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Which Packages Contain Illegal Drugs? Why the Post Office May Not Know

Why the former director of Homeland Security says packages coming in should have data going in front of them.

STATE WIDE--When U.S. Atty. Gen. Jeff Sessions was in Indiana last week, he told law enforcement officers and prosecutors that he believes fentanyl is the biggest drug threat to the United States. That drug is coming into the country, mostly, through the U.S. mail, and the Post Office should stop it, said Tom Ridge, former director of Homeland Security.

"I read there was a takedown in Kokomo," he said, referring to drug raids there in the past two years. "This is organized crime. They've got weapons at the ready. This is big business for some elements of organized crime."

Ridge is now associated with a bi-partisan group that is putting pressure on the U.S. Postal Service, to require advance electronic data on all packages coming into the country. That requirement is called the STOP Act, and has already passed the U.S. House, could pass the Senate this week or next, and would likely get the president's signature to become law, said Ridge.

"Because of a loophole...you have that delivered primarily from China, with very little chance of it being detected before it ends up on our streets," said Ridge, who pointed out that fentanyl is so powerful that just two grains of it is enough to kill someone.

"It's a huge issue. It's a weapon of mass destruction! Addiction deaths last year were about 72,000. The surge was related to fentanyl."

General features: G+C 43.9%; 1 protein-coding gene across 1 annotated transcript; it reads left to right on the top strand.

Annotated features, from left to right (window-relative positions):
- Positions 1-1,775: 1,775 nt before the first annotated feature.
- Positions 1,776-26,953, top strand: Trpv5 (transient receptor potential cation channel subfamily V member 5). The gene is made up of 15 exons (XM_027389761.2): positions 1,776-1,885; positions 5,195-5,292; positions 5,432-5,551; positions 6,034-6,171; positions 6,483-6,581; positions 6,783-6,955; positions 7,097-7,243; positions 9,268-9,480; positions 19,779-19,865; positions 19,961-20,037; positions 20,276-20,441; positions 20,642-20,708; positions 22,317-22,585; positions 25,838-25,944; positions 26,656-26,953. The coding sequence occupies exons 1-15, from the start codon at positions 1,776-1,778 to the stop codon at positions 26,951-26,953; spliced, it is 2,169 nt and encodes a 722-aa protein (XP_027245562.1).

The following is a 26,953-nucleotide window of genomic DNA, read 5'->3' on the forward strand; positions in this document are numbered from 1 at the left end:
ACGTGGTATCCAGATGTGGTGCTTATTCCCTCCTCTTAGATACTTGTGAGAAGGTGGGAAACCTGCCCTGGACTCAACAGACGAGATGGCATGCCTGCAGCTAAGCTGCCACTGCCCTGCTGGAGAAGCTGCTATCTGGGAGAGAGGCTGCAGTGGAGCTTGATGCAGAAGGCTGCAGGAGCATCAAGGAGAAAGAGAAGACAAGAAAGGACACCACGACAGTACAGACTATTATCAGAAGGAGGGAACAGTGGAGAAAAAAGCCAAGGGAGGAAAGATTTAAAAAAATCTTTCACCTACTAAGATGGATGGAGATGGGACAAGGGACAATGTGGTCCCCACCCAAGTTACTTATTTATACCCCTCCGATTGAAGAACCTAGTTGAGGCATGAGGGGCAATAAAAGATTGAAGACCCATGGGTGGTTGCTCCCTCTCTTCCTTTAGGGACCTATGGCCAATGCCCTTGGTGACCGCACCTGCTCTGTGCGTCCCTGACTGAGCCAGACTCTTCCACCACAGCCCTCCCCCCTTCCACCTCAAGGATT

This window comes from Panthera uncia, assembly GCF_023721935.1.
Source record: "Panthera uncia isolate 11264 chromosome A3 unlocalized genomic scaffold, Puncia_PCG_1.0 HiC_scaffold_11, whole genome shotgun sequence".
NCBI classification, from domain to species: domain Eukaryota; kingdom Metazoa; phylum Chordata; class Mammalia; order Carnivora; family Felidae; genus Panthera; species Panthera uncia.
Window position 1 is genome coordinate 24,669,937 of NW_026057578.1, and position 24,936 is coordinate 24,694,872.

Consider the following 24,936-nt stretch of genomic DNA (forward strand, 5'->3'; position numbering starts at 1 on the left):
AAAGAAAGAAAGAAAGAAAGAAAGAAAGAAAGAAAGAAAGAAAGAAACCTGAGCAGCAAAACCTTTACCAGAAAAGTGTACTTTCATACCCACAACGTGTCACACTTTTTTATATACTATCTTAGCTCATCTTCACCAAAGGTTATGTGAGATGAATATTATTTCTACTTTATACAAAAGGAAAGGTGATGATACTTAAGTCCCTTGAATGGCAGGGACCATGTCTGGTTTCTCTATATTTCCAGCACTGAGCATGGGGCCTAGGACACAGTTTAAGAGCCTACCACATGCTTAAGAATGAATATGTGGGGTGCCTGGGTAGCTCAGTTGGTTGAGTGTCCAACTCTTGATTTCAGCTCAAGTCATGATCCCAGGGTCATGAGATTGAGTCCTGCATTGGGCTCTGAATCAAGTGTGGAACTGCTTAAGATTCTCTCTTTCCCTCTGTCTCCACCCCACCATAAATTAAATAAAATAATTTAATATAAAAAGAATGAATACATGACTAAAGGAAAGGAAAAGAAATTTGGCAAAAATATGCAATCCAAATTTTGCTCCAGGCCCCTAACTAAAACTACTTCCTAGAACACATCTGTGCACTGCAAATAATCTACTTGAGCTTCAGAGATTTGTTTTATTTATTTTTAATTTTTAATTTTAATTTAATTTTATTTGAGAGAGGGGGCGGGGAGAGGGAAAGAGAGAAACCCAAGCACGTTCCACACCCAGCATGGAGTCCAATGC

In Indiana 1,840 people died of drug overdoses in 2017, said data from the CDC. The data wasn't broken down into what drug caused the most deaths. But, fentanyl has been a big part of the opioid problem in the state, which Pres. Trump declared a national health emergency.

Ridge said the basic info that should be required in advance of packages coming into the country is who's sending it, where it's going, the weight, etc. Ridge said algorithms can help determine what might be in the package, and inspectors would know to look at those packages more closely.

"The same information is required if you're sending it through a private express carrier." Ridge said if UPS or FedEx can do it, so should the Post Office. "We feel quite confident this would substantially reduce the abuse of the Postal Service in sending these illicit drugs into our country."

Ridge said getting the Post Office and all of the associated officials to force other countries to comply will be tough, even if the STOP Act is signed into law.

"Frankly the Post Office has had the opportunity to demand compliance with some of the bilateral agreements we have with other countries and they haven't done it."

But, he said the group he represents will continue to put pressure on Congress and the Post Office to make it happen, and to hopefully slow the shipments of fentanyl into Indiana and the U.S.

PHOTO: IStock/Cybrain

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